Advances in basic and clinical neuroscience will soon present novel options for prediction, treatment, and prevention of antisocial behavior, particularly drug addiction. These hard-won advances have significant potential to improve public health and safety and increase efficiency in delivery of treatment and rehabilitation. Such therapies will undoubtedly find a large portion of their target population in the criminal justice system as long as drug possession remains criminalized.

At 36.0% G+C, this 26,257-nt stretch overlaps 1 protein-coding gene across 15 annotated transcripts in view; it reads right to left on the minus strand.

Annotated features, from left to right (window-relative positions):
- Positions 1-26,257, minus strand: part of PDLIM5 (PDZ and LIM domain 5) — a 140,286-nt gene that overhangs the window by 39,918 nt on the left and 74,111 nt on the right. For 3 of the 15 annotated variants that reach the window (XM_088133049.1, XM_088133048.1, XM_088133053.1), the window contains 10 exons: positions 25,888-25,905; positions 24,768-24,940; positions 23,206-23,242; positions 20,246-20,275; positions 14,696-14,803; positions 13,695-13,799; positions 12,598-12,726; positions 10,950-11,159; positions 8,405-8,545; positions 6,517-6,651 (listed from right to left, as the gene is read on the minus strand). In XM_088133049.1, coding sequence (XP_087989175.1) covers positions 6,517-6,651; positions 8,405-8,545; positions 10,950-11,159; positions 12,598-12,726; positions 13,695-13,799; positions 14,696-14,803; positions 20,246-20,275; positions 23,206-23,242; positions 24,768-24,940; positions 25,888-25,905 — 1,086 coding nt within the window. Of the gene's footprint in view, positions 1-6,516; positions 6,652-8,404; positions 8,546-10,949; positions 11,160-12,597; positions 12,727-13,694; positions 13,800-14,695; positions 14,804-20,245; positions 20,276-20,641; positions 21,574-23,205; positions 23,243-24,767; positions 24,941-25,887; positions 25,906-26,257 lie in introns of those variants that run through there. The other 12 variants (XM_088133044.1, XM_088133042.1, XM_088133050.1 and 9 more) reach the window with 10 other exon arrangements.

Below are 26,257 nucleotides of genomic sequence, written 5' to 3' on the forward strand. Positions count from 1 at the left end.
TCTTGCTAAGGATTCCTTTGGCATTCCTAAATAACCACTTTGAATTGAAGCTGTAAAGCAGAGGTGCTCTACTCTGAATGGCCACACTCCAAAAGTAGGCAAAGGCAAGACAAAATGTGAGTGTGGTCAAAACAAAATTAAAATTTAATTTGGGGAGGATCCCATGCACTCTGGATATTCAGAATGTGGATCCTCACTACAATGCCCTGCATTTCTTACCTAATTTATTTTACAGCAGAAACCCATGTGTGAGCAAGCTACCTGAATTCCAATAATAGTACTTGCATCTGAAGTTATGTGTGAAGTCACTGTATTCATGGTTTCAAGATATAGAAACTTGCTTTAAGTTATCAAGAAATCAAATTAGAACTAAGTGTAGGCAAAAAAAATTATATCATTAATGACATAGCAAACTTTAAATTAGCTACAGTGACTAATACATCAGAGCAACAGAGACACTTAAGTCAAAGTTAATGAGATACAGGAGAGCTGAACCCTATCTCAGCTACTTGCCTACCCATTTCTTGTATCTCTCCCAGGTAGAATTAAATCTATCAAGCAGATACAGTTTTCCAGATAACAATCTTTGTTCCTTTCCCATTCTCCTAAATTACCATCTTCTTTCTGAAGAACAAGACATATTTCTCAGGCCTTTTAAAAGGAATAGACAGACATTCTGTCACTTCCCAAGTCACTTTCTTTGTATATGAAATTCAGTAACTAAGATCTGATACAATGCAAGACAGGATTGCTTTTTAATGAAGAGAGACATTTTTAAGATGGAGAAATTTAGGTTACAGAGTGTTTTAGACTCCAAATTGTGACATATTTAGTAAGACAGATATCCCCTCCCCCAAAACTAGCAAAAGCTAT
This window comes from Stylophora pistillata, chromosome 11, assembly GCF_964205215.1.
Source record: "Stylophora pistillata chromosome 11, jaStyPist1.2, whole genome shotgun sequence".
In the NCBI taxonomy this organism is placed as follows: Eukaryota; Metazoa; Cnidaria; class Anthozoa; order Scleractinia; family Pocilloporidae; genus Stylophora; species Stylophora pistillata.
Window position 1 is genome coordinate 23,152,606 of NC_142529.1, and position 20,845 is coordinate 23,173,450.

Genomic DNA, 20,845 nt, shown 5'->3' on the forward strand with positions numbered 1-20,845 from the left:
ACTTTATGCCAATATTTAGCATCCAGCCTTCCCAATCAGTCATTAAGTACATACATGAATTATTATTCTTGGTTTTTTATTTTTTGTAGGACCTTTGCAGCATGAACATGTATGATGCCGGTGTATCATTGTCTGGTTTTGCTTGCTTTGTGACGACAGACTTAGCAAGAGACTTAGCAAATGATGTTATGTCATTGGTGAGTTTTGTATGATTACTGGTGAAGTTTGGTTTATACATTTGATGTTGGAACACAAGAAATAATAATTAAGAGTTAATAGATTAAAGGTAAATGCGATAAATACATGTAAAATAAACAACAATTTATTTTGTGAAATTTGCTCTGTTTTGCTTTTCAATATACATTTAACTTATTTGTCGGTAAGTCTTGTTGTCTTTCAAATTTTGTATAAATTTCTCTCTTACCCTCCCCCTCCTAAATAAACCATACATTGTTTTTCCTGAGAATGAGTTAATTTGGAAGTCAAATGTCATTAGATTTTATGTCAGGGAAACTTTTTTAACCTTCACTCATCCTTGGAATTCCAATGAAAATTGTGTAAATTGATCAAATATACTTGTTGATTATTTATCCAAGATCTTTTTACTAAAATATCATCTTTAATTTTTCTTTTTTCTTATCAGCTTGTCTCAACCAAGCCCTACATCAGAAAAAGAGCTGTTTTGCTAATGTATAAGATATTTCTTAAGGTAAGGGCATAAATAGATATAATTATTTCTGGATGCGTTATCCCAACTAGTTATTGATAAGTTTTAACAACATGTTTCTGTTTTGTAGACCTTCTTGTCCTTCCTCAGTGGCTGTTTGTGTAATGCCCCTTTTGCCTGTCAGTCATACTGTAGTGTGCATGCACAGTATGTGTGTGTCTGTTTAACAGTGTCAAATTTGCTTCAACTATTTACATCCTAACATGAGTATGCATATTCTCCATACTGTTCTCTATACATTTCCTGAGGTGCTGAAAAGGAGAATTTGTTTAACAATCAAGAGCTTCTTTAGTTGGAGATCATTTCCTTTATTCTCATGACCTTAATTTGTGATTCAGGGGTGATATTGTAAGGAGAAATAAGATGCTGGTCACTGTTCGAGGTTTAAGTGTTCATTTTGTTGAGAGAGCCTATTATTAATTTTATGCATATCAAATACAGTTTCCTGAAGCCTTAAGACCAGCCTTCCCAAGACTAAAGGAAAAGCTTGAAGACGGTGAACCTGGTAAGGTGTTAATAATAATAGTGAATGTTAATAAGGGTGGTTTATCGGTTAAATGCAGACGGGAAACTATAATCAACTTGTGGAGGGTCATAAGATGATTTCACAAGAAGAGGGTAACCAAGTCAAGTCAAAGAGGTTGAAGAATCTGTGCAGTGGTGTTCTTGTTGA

Improvements, however, are not without risks. The risks stem not only from the safety and side effect profile of such treatments, but also their insertion into a specialized criminal justice and sentencing system of “problem-solving courts” that may be overburdened, overpoliticized, undertheorized, and lacking sufficient checks and balances on institutional competency. While offering substantial therapeutic benefits, such developments might also short-circuit a critical policy discussion about the nature of drug use and its criminalization.
- Emily R. Murphy, Standford Law School [via]